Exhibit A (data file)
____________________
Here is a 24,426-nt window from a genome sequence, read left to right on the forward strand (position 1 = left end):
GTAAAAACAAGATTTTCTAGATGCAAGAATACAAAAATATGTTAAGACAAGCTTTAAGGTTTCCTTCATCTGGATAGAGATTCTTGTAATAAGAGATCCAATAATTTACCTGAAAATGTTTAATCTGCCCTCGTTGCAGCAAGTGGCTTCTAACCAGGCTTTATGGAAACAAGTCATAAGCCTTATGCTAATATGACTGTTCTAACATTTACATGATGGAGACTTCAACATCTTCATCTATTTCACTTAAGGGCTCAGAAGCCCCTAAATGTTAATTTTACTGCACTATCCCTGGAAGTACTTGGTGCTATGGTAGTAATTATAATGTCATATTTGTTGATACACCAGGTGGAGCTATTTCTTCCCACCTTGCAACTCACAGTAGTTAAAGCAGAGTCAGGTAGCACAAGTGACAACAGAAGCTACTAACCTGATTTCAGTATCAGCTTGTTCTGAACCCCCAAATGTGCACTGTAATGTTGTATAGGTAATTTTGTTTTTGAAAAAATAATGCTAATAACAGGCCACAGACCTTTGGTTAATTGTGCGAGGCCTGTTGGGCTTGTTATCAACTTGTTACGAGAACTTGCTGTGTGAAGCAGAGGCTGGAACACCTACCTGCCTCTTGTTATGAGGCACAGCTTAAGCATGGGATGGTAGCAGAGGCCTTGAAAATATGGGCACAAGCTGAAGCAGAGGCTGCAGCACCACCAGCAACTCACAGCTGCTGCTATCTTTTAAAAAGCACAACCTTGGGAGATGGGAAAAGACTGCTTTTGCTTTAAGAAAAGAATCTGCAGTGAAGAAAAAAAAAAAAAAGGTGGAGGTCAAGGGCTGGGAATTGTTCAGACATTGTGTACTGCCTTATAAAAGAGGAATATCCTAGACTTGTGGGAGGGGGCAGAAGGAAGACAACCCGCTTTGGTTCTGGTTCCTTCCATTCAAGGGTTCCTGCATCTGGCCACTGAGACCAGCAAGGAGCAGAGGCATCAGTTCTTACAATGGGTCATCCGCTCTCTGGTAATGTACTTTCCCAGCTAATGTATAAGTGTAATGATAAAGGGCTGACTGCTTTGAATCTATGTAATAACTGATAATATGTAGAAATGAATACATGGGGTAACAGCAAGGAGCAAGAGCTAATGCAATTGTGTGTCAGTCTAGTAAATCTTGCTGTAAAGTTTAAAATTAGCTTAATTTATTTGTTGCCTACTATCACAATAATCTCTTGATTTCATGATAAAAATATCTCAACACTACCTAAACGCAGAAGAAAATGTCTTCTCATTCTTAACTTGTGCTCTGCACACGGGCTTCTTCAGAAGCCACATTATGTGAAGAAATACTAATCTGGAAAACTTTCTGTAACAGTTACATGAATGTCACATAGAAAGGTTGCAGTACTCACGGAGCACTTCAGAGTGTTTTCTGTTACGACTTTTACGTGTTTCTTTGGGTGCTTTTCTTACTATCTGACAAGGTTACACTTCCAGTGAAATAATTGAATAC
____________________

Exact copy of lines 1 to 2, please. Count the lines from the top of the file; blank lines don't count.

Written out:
Here is a 24,426-nt window from a genome sequence, read left to right on the forward strand (position 1 = left end):
GTAAAAACAAGATTTTCTAGATGCAAGAATACAAAAATATGTTAAGACAAGCTTTAAGGTTTCCTTCATCTGGATAGAGATTCTTGTAATAAGAGATCCAATAATTTACCTGAAAATGTTTAATCTGCCCTCGTTGCAGCAAGTGGCTTCTAACCAGGCTTTATGGAAACAAGTCATAAGCCTTATGCTAATATGACTGTTCTAACATTTACATGATGGAGACTTCAACATCTTCATCTATTTCACTTAAGGGCTCAGAAGCCCCTAAATGTTAATTTTACTGCACTATCCCTGGAAGTACTTGGTGCTATGGTAGTAATTATAATGTCATATTTGTTGATACACCAGGTGGAGCTATTTCTTCCCACCTTGCAACTCACAGTAGTTAAAGCAGAGTCAGGTAGCACAAGTGACAACAGAAGCTACTAACCTGATTTCAGTATCAGCTTGTTCTGAACCCCCAAATGTGCACTGTAATGTTGTATAGGTAATTTTGTTTTTGAAAAAATAATGCTAATAACAGGCCACAGACCTTTGGTTAATTGTGCGAGGCCTGTTGGGCTTGTTATCAACTTGTTACGAGAACTTGCTGTGTGAAGCAGAGGCTGGAACACCTACCTGCCTCTTGTTATGAGGCACAGCTTAAGCATGGGATGGTAGCAGAGGCCTTGAAAATATGGGCACAAGCTGAAGCAGAGGCTGCAGCACCACCAGCAACTCACAGCTGCTGCTATCTTTTAAAAAGCACAACCTTGGGAGATGGGAAAAGACTGCTTTTGCTTTAAGAAAAGAATCTGCAGTGAAGAAAAAAAAAAAAAAGGTGGAGGTCAAGGGCTGGGAATTGTTCAGACATTGTGTACTGCCTTATAAAAGAGGAATATCCTAGACTTGTGGGAGGGGGCAGAAGGAAGACAACCCGCTTTGGTTCTGGTTCCTTCCATTCAAGGGTTCCTGCATCTGGCCACTGAGACCAGCAAGGAGCAGAGGCATCAGTTCTTACAATGGGTCATCCGCTCTCTGGTAATGTACTTTCCCAGCTAATGTATAAGTGTAATGATAAAGGGCTGACTGCTTTGAATCTATGTAATAACTGATAATATGTAGAAATGAATACATGGGGTAACAGCAAGGAGCAAGAGCTAATGCAATTGTGTGTCAGTCTAGTAAATCTTGCTGTAAAGTTTAAAATTAGCTTAATTTATTTGTTGCCTACTATCACAATAATCTCTTGATTTCATGATAAAAATATCTCAACACTACCTAAACGCAGAAGAAAATGTCTTCTCATTCTTAACTTGTGCTCTGCACACGGGCTTCTTCAGAAGCCACATTATGTGAAGAAATACTAATCTGGAAAACTTTCTGTAACAGTTACATGAATGTCACATAGAAAGGTTGCAGTACTCACGGAGCACTTCAGAGTGTTTTCTGTTACGACTTTTACGTGTTTCTTTGGGTGCTTTTCTTACTATCTGACAAGGTTACACTTCCAGTGAAATAATTGAATAC